An industry is born out of the backyard
California is viewed by many as a land of discovery, the site of the Gold Rush in 1849, and more recently, the birthplace of the nation’s microcomputer industry. As it turns out, a Californian can also be credited as the originator of America’s commercial cut flower industry.
The state’s cut flower business goes back to the late 1870’s when a Ventura housewife, Theodosia Shepherd, was inspired to sell the flowers she raised in her garden, notably the abundant calla lilies that thrived in Southern California’s Mediterranean climate. Other women began to follow suit by bringing their own backyard beauty to the local market, and the retail florist profession was born.
By the turn of the century, most towns had just one florist. Today, retail florists number some 40,000 nationwide, in addition to thousands of supermarket cut flower departments and kiosks on city streets and in shopping malls.
Soon after Ms. Shepherd and her fellow homemakers discovered that raising flowers was a respectable, enjoyable way to earn extra money, flower farming blossomed on a larger scale. Many Japanese families new to California turned their love of beauty and their botanical talents to producing flowers. The state’s cut flower industry further expanded as flower-arranging came into vogue at the turn of the century. This period marked a time when French Impressionists began celebrating flowers in their paintings and women’s magazines began counseling homemakers on the care and display of flowers.
The California Floral Industry Expands
Some of the earliest known commercial flower nurseries were started near Oakland, California in the 1890’s by the Domoto family. The 4 brothers were born in Japan and immigrated to the United States in the 1880’s. After working for several years independently, the brothers pooled their resources and started a nursery, and a tradition. In the 1920’s the brothers began bringing students to the U.S. from their village in Japan and educated them in the United States. This became known as the Domoto College.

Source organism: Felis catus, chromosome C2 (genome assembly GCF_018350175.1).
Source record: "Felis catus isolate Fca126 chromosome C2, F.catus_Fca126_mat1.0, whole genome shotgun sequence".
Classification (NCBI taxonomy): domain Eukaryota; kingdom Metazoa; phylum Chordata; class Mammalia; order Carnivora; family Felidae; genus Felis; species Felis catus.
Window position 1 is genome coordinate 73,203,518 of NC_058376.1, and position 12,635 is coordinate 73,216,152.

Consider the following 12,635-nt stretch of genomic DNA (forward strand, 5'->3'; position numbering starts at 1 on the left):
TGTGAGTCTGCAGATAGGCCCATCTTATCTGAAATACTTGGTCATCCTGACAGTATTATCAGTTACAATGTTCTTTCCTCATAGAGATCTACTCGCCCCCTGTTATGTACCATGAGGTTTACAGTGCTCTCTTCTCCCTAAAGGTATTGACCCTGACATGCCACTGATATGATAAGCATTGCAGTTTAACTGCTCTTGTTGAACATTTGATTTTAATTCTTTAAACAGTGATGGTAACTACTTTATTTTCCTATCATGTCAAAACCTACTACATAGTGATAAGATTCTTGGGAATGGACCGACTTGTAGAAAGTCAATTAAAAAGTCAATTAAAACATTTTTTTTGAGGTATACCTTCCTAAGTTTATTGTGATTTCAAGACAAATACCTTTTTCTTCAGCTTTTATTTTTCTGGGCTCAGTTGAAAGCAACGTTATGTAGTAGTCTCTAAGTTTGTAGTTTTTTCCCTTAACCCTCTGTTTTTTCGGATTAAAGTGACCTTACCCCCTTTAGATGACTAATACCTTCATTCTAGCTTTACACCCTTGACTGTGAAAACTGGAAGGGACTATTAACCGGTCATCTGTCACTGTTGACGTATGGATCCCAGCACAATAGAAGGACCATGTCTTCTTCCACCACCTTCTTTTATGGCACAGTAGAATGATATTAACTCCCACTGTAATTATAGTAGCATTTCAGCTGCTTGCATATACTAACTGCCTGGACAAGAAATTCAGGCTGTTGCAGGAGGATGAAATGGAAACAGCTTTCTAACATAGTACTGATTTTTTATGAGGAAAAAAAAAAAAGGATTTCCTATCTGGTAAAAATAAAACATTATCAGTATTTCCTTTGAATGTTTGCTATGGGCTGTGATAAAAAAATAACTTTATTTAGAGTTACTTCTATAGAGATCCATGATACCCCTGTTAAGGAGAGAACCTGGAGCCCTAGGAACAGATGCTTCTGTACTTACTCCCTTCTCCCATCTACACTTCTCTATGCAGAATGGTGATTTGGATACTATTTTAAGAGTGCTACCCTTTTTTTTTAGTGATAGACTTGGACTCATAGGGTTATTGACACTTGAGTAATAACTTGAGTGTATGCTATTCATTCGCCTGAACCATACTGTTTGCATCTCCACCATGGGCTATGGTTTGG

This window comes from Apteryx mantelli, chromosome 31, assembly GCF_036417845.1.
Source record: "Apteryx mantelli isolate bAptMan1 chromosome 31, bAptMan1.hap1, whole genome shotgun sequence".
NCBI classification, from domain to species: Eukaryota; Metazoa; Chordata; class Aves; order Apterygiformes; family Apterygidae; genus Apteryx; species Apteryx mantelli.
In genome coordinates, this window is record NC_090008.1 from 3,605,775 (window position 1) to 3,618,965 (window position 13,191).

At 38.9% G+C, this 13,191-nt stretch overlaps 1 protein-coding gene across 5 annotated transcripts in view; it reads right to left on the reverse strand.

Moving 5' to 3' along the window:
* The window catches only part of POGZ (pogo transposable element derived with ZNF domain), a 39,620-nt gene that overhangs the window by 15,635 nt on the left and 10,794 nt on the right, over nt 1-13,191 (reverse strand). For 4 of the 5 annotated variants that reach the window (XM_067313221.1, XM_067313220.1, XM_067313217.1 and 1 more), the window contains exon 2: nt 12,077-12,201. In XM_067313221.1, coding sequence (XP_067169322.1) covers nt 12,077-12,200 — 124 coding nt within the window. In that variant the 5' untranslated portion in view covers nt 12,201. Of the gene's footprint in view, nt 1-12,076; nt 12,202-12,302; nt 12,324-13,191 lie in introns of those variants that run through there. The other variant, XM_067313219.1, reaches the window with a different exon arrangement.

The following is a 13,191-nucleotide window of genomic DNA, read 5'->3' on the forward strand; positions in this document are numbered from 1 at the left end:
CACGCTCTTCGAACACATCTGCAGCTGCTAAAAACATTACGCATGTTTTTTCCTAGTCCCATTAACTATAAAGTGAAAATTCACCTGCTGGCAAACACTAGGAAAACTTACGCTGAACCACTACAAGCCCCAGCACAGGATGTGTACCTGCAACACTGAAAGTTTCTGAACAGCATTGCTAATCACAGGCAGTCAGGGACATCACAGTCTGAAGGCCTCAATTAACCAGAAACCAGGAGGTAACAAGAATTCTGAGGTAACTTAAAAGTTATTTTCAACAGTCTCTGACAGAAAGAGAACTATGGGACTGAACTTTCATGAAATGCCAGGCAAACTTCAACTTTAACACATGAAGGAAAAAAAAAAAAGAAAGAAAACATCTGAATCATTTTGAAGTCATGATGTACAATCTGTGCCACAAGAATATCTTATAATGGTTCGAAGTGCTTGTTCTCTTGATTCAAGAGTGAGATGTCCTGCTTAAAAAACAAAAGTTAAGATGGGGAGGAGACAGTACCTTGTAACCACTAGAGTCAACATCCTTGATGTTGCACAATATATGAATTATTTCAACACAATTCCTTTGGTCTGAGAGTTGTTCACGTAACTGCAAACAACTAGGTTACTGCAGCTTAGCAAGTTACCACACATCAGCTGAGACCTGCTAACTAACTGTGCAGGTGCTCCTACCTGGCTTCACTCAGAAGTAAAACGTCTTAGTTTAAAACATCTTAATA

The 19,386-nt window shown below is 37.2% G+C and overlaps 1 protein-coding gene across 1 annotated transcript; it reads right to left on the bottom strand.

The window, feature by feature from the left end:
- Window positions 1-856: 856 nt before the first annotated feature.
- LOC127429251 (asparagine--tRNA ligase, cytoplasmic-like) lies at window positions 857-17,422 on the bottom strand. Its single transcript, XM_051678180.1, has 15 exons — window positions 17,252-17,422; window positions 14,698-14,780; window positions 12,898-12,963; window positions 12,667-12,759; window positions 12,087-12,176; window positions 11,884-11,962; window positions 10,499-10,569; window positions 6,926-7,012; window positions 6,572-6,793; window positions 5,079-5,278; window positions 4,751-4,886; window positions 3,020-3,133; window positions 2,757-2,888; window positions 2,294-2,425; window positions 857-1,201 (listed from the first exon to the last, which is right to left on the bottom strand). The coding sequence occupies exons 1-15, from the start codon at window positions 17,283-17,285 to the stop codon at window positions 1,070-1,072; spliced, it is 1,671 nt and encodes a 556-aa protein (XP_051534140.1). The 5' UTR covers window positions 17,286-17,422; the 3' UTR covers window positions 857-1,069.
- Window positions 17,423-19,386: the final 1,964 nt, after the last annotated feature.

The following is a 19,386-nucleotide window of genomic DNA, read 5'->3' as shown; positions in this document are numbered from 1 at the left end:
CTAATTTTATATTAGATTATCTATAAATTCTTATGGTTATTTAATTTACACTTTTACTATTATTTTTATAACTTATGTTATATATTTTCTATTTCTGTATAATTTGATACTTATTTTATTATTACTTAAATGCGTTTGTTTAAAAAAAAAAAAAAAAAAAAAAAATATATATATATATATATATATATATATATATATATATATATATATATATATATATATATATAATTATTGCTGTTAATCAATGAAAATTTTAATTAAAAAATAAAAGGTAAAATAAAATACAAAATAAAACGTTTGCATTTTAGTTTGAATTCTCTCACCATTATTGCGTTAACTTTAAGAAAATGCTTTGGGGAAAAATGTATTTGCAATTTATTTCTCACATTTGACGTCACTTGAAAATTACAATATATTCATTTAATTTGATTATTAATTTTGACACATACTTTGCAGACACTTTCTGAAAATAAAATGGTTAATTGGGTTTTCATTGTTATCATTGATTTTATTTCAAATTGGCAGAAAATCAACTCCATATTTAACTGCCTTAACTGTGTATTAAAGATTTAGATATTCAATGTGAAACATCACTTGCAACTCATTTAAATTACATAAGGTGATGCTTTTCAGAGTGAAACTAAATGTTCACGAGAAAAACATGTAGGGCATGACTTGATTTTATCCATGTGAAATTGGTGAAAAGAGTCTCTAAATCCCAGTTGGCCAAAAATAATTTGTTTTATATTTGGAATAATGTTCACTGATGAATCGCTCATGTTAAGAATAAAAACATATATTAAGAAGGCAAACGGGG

While the Domoto’s were educating Japanese immigrants, floriculture was taking off in north San Diego County. In 1883 John Frazier dug the first well in the north county to supply water to his 126 acres near what is now Carlsbad. This was the beginning of the agricultural boom in the area. Several years later, Luther Gage came to the Carlsbad area to grow gladioli, freesias, ranunculi and anemones. Gage was the first Carlsbad area grower to ship winter glads to the LA Flower Market and is also credited with introducing bird-of-paradise as a commercial crop in the North County. Around this same time, young Paul Ecke, Sr. planted his first poinsettia crop in Encinitas. Unfortunately, this first crop was destroyed by a fierce Santa Ana wind. Enough propagating wood was saved from Ecke’s Encinitas crop and from the crop near Hollywood for a crop the following year.
Early growers like Thomas McLoughlin, Donald Briggs, Sr., E.G. Thornton, the Frazee’s are credited with producing some of the best and most diverse flower crops in the area. These were not easy times for flower growers and when World War II started, times became even harder for growers across the state. During the Japanese interment, Paul Ecke, Sr. was among several growers who stored farm equipment and household goods for his friends that were removed from their homes. In Northern California, similar acts were taking place as Italian growers continued the businesses of their Japanese counterparts.
In 1967, complete with 31 family members and a 100,000 square-foot greenhouse Case, Hank, John and Bill Van Wingerden set sail from their native Naaldwijk, Holland for Carpinteria, California. News of the Van Wingerden’s success reached Holland and other Dutch growers were inspired to immigrate as well. The ideal climatic conditions and the strong economy and infrastructure of the California coast made growers like Wim Zwinkels and the Brands feel right at home.